Concentration: The Prelude to Meditation

June 2, 2014    BY Yoga International

The notion that a meditative mind is a blank mind is counterproductive when you’re trying to develop a fruitful meditation practice. The quickest way to achieve a blank mind, as Swami Prabhavananda famously observed, is “to ask a friend to hit you over the head with a hammer.” Far from being blank, a meditative mind is concentrated; meditation is concentration sustained.

Meditation arises when we hold an unbroken, one-pointed focus on a single object for a prolonged period. Trying to meditate without training the mind to concentrate is like trying to run before learning to stand. It can’t be done. Until the mind becomes one-pointed, it will never flow into meditation. We avoid the effort because we’re accustomed to equating concentration with exertion—like the effort required to solve a calculus problem—tension-inducing and not particularly “spiritual.” But the inward concentration that precedes meditation is neither stressful nor unpleasant. It is simply relaxed, focused awareness, a state of mind that is both calming and soothing once you get the hang of it.

Go with the Flow

This simple breathing practice fosters relaxed concentration:

  • Sit comfortably erect. Close your eyes and focus on the flow of the breath as it passes through your nostrils. Pay particular attention to the transition between the exhalation and the inhalation. It is here that the mind has the greatest tendency to wander off.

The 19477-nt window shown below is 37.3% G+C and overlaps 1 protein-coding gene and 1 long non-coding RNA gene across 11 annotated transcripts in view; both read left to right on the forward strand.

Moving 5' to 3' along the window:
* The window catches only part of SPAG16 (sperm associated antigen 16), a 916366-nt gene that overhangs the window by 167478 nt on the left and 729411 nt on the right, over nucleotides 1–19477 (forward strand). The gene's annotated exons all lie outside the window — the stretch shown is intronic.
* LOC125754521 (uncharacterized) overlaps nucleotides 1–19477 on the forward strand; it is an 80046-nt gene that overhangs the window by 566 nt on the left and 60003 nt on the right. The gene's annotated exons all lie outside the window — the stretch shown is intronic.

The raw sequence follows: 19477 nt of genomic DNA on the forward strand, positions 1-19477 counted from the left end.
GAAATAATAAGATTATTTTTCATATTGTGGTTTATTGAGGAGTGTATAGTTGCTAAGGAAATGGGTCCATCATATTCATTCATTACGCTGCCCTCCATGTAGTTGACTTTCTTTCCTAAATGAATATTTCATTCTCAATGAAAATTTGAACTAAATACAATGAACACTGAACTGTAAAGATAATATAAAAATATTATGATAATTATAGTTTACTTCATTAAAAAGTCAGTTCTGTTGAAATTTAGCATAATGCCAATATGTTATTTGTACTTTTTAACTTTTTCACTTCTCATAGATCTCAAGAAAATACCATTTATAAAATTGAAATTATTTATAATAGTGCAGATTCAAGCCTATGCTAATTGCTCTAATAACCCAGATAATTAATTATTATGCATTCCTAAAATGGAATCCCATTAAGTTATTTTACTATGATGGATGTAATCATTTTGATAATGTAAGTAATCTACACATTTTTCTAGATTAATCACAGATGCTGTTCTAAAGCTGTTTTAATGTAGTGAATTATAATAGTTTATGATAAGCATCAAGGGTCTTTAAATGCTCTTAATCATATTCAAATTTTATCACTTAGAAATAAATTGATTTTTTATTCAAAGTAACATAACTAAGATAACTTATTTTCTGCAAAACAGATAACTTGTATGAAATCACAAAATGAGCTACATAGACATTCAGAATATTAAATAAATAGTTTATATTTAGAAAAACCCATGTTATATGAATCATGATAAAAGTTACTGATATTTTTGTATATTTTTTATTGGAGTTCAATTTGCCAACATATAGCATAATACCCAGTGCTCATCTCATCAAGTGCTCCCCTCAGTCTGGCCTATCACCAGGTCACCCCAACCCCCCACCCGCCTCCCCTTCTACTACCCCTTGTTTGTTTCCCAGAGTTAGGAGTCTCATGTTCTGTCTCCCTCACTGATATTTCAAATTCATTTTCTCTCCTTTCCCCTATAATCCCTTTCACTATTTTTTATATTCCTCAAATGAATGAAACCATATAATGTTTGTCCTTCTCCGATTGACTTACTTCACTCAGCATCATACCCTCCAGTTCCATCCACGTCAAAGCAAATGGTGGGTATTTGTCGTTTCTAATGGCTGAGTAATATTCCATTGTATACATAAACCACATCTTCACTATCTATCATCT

• When your attention has come to rest on the breath and is flowing effortlessly, begin to silently count your breaths from 1 to 5 and 5 back to 1, in the following pattern:
  • Sustain the sound of the number for the entire length of the breath. This will soothe and calm the mind and bring a feeling of tranquility.
  • Work with the practice over a period of days or weeks—as long as it takes—until you can attend to it for five minutes or more without getting lost or confused.

Multiplying Concentration

The yogis define concentration as 12 seconds of unbroken attention. Sustain it for 144 seconds (12 x 12) and you have reached a state of meditation. If the mind can maintain that state for another multiple of 12 (12 x 144 seconds, or 28 minutes and 48 seconds), you have reached the first stage of samadhi (pure spiritual absorption).

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